The Listicle – Edublogs Club Wk 7

Prompt: Write a listicle about any topic that interests you.



You asked for it Internet. Here is my personal ranking for the eight Star Wars movies.


#1 A New Hope – Episode 4

Can’t mess with the best. It’s the only movie in the series that can completely stand on it’s own. Obviously that is in large part because George Lucas didn’t have any reasonable expectation that he would be able to film a sequel at the time. But that doesn’t matter. This film changed film. It changed an industry. It is a near perfect telling of the hero’s journey. The lightsaber! I mean…gimme a break.

Best moment – I am a sucker for the twin sunsets on Tatooine. Visually stunning. The music swells. It is the last moment of naive innocence for our hero – when the new day dawns he unwittingly embarks on adventure.


#2 Empire Strikes Back – Episode 5

A lot of people rank this as the best of the series. I won’t argue with that, it’s certainly a very close second place finish for me. This film challenged expectations in so many ways. The big set piece battle was the beginning rather than the end…with some strong foreshadowing for the rest of the film as the Rebels were forced to flee for their lives. The great Jedi master was a weird monkey puppet who lived in a swamp. Darth Vader is merely a subordinate to a more powerful evil. The princess falls in love with the pirate. And so on.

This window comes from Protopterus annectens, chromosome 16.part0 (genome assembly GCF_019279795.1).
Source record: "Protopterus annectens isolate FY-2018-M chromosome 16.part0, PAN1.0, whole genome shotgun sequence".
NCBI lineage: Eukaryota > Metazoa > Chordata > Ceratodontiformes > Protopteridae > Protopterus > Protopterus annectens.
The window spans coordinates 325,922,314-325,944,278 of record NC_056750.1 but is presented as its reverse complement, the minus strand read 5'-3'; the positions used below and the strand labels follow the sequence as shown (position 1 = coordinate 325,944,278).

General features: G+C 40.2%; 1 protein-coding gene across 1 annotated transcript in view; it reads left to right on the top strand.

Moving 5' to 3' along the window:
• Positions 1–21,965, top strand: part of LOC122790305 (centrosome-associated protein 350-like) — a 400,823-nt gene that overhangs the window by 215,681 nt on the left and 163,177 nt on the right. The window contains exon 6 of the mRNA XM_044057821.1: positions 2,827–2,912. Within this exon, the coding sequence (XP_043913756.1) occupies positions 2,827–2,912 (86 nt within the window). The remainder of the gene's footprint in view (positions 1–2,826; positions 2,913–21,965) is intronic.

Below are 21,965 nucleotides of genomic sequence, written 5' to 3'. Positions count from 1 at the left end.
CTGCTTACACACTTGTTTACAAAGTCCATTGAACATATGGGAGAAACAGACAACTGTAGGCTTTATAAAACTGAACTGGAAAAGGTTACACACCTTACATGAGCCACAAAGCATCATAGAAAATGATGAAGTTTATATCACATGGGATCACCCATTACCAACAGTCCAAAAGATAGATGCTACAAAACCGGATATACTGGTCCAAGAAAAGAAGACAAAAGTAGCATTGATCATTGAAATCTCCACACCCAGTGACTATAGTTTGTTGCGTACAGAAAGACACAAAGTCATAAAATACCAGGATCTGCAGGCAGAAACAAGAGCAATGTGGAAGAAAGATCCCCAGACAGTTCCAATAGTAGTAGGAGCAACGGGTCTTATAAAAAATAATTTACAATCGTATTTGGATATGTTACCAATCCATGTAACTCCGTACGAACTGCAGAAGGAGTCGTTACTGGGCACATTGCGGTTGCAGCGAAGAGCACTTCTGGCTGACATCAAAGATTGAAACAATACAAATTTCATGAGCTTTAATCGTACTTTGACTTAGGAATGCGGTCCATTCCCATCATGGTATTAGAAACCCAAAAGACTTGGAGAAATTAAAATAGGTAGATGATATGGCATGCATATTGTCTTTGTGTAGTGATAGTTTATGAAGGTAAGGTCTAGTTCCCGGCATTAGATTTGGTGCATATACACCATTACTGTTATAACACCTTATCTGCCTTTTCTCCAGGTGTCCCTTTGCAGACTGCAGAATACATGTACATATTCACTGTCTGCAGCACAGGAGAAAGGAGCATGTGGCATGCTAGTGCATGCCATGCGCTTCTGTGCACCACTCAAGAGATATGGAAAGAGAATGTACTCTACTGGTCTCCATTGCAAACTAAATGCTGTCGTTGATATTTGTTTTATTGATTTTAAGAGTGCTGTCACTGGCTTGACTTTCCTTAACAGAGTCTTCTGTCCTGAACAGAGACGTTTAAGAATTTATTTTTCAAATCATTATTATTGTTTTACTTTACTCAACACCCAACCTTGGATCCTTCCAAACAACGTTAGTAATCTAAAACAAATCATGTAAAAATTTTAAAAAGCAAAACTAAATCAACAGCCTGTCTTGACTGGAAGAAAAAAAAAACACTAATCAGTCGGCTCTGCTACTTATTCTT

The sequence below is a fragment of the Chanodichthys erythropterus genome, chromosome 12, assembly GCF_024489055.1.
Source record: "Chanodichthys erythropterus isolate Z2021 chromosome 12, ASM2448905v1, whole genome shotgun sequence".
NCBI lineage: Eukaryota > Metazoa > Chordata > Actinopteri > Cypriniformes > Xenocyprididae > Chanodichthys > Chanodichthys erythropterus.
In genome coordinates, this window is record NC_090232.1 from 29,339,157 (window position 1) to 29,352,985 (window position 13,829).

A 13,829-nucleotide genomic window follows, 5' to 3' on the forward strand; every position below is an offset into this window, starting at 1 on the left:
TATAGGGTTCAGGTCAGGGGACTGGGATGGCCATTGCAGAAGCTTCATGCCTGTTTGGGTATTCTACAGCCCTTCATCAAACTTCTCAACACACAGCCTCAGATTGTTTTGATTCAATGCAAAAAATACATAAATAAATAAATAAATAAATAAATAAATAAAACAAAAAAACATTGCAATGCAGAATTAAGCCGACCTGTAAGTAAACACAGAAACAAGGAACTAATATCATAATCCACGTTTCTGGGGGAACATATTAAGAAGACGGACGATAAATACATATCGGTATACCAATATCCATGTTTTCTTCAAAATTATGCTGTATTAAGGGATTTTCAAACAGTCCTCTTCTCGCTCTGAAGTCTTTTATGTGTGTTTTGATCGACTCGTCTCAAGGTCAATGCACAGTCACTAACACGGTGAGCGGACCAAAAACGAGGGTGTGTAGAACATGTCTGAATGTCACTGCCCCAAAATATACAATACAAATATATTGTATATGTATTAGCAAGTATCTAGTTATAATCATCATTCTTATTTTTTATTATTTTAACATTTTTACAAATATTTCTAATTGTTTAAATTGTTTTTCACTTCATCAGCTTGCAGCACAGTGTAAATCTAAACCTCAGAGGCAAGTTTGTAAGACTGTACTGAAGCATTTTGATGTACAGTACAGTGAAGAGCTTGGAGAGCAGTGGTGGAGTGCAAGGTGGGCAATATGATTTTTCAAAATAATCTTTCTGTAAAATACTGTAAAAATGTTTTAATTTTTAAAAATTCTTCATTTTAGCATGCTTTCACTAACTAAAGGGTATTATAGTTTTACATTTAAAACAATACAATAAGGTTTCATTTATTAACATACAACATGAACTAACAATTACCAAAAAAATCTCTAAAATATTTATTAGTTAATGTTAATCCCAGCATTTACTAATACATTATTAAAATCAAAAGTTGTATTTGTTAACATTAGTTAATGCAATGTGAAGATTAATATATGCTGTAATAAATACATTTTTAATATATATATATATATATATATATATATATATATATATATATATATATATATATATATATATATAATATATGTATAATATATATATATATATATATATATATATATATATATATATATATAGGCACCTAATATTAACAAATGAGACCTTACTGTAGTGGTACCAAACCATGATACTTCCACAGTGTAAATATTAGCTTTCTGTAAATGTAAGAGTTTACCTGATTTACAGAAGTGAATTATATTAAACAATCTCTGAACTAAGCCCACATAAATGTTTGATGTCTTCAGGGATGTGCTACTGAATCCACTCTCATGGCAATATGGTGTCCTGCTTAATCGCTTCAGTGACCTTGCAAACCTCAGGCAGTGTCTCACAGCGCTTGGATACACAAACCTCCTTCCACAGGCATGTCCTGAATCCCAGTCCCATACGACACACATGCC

The film just ends as a deliberate cliffhanger. I am not quite old enough to have seen this in the theater but I CANNOT imagine how crazy it must have been to wait three years for a resolution.

Best moment – The lightsaber duel on Cloud City. This is easily my favorite duel of the entire series. The set and lighting are amazing. The entire tone of the battle is so tense and perfectly acted. Luke is being an impetuous fool, as he was warned by both Obi-Wan and Yoda. He doesn’t even understand at first that Vader is toying with him…testing him. We are forced to watch our hero get slowly destroyed physically, mentally and emotionally while the bad guy doesn’t even break a sweat. And then of course…


#3 The Force Awakens – Episode 7

Yeah sure…it’s a heavy retread of the Orig Trig. I don’t care. This movie is what the franchise needed after the slow heat death of the prequels. It was fun without being campy (e.g., Phantom Menace). It had emotional weight without being too dark (e.g., Revenge of the Sith). I want to learn more about these new heroes. I don’t think I need to see any more Death Stars though…we can probably put that idea back on the shelf.

Best moment – I can’t pick one for this movie. Rey and Finn escaping in the Millennium Falcon was pretty awesome (said me and the rest of the Internet). The interrogation room face-off between Rey and Kylo Ren. The lightsaber duel between Rey and Kylo. Luke Skywalker’s reveal at the end. Great stuff.


#4 Return of the Jedi – Episode 6

Ah yes. Apart from the prequels, this is easily the biggest opinion breakpoint among Star Wars fans. The Ewok Line (as presented by Barry on How I Met Your Mother) is the best illustration of the demographic split. If you were under the age of 10 in 1983, then teddy bears were awesome and logical fighting companions. If you were a teenager or older, then Ewoks were dumb people-filled muppets ruining your beloved franchise. I was born in 1976…so yay Ewoks!